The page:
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Notice

Office of Science Financial Assistance Program Notice 03-06: Human Genome Program-Ethical, Legal, and Social Implications

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AGENCY:

Department of Energy.

ACTION:

Notice inviting grant applications.

SUMMARY:

The Office of Biological and Environmental Research (OBER) of the Office of Science (SC), U.S. Department of Energy (DOE), hereby announces its interest in receiving applications in support of the Ethical, Legal, and Social Implications (ELSI) subprogram of the Human Genome Program (HGP). Applications should focus on issues of: (1) Genetics and the workplace, and (2) complex or multigenic traits. This particular research notice invites research applications that address ethical, legal, and social implications resulting from the use of information and knowledge resulting from the HGP. This notice is part of a transition towards a wider societal implications activity in OBER, linked to the Genomes to Life program and no longer focusing principally on human genomics.

DATES:

Potential applicants are strongly encouraged to submit a brief preapplication. All preapplications, referencing Program Notice 03-06, should be received by 4:30 p.m., E.S.T., November 25, 2002. Early submissions are encouraged. A response discussing the potential program relevance and encouraging or discouraging a formal application generally will be communicated within 20 days of receipt.

Formal applications submitted in response to this notice must be received by 4:30 p.m., E.S.T., February 13, 2003, to be accepted for merit review and to permit timely consideration for award in Fiscal Year 2003.

ADDRESSES:

Preapplications, referencing Program Notice 03-06, should be sent to: Dr. Daniel W. Drell, Office of Biological and Environmental Research, SC-72/Germantown Building, U.S. Department of Energy, 1000 Independence Avenue, SW., Washington, DC 20585-1290.

Formal applications in response to this solicitation are to be electronically submitted by an authorized institutional business official through DOE's Industry Interactive Procurement System (IIPS) at: http://e-center.doe.gov/​. IIPS provides for the posting of solicitations and receipt of applications in a paperless environment via the Internet. In order to submit applications through IIPS your business official will need to register at the IIPS website. The Office of Science will include attachments as part of this notice that provide the appropriate forms in PDF fillable format that are to be submitted through IIPS. Color images should be submitted in IIPS as a separate file in PDF format and identified as such. These images should be kept to a minimum due to the limitations of reproducing them. They should be numbered and referred to in the body of the technical scientific application as Color image 1, Color image 2, etc. Questions regarding the operation of IIPS may be e-mailed to the IIPS Help Desk at: HelpDesk@e-center.doe.gov or you may call the help desk at: (800) 683-0751. Further information on the use of IIPS by the Office of Science is available at: http://www.sc.doe.gov/​production/​grants/​grants.html. The full text of Program Notice 03-06 is available via the Internet using the following Web site address: http://www.sc.doe.gov/​production/​grants/​grants.html.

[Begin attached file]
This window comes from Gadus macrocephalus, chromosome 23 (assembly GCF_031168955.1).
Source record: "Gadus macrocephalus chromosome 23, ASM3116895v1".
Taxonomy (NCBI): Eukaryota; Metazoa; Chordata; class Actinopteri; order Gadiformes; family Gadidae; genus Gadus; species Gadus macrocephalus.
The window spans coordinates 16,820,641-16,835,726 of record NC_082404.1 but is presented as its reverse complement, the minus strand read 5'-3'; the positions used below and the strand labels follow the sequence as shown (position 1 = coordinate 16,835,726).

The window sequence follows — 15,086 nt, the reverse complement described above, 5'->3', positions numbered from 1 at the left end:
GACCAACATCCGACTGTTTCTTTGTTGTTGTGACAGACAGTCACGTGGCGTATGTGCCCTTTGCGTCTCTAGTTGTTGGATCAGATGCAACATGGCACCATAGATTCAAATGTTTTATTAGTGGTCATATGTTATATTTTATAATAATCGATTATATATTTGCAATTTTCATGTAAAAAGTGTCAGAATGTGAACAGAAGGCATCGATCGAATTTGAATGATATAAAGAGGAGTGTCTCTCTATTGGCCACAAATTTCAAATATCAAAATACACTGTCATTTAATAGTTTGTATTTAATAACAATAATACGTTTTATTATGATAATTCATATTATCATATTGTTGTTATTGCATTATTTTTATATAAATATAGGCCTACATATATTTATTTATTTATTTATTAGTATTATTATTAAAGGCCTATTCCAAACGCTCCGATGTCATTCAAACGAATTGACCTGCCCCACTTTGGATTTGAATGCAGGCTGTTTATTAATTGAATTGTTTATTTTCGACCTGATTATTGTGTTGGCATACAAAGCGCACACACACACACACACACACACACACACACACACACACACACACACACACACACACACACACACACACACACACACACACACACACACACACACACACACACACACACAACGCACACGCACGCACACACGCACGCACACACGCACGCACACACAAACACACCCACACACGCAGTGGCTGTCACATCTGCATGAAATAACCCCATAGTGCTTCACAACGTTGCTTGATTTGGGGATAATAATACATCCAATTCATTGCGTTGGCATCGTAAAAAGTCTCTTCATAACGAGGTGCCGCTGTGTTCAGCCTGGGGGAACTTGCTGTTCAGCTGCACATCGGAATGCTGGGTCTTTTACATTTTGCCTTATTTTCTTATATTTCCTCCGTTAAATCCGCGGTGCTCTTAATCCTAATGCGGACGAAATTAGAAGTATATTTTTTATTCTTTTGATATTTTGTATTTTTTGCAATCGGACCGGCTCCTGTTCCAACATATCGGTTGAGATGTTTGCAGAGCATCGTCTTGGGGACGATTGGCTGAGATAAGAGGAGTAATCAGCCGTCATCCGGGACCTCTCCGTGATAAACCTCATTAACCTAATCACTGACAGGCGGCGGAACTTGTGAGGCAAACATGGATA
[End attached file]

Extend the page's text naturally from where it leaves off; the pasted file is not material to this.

If you are unable to submit an application through IIPS please contact the Grants and Contracts Division, Office of Science at (301) 903-5212 in order to gain assistance for submission through IIPS or to receive special approval and instructions on how to submit printed applications.

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FOR FURTHER INFORMATION CONTACT:

Dr. Daniel W. Drell, Office of Biological and Environmental Research, SC-72/Germantown Building, Office of Science, U.S. Department of Energy, 1000 Independence Avenue, SW., Washington, DC 20585-1290, telephone: (301) 903-6488 or e-mail: daniel.drell@science.doe.gov.

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SUPPLEMENTARY INFORMATION:

The DOE encourages the submission of applications that will address, analyze, or anticipate ELSI issues associated with human genome research in two broad areas:

I. Genetics and the Workplace

Research is encouraged on the uses, impacts, implications of, and privacy of genetic and other disease-related information in the workplace. A particular emphasis of this solicitation is screening and monitoring programs that involve the collection and evaluation of worker genetic information. Examples might include surveillance programs (involving asymptomatic screening or testing) for exposure to workplace hazards (e.g., beryllium or other metals), or how testing results might influence policy formulation in the absence of definitive associations between test results and health outcomes. Research is also encouraged on the use of the workplace as a research venue and the resulting challenges for Institutional Review Boards (IRBs) that are responsible for the oversight of such activities. Research could explore historical experiences, current practices, international practices, the economics of, and lessons learned as they pertain to the collection and use of worker screening test information. Research can include issues arising from the creation, use, Start Printed Page 65543maintenance, privacy, and disclosure of genetic and/or medical information obtained in workplace settings that can include, but are not limited to, workplaces at which DOE activities are taking place or have in the past. The final product should lead to best practices guidance or suggestions for policy relevant recommendations.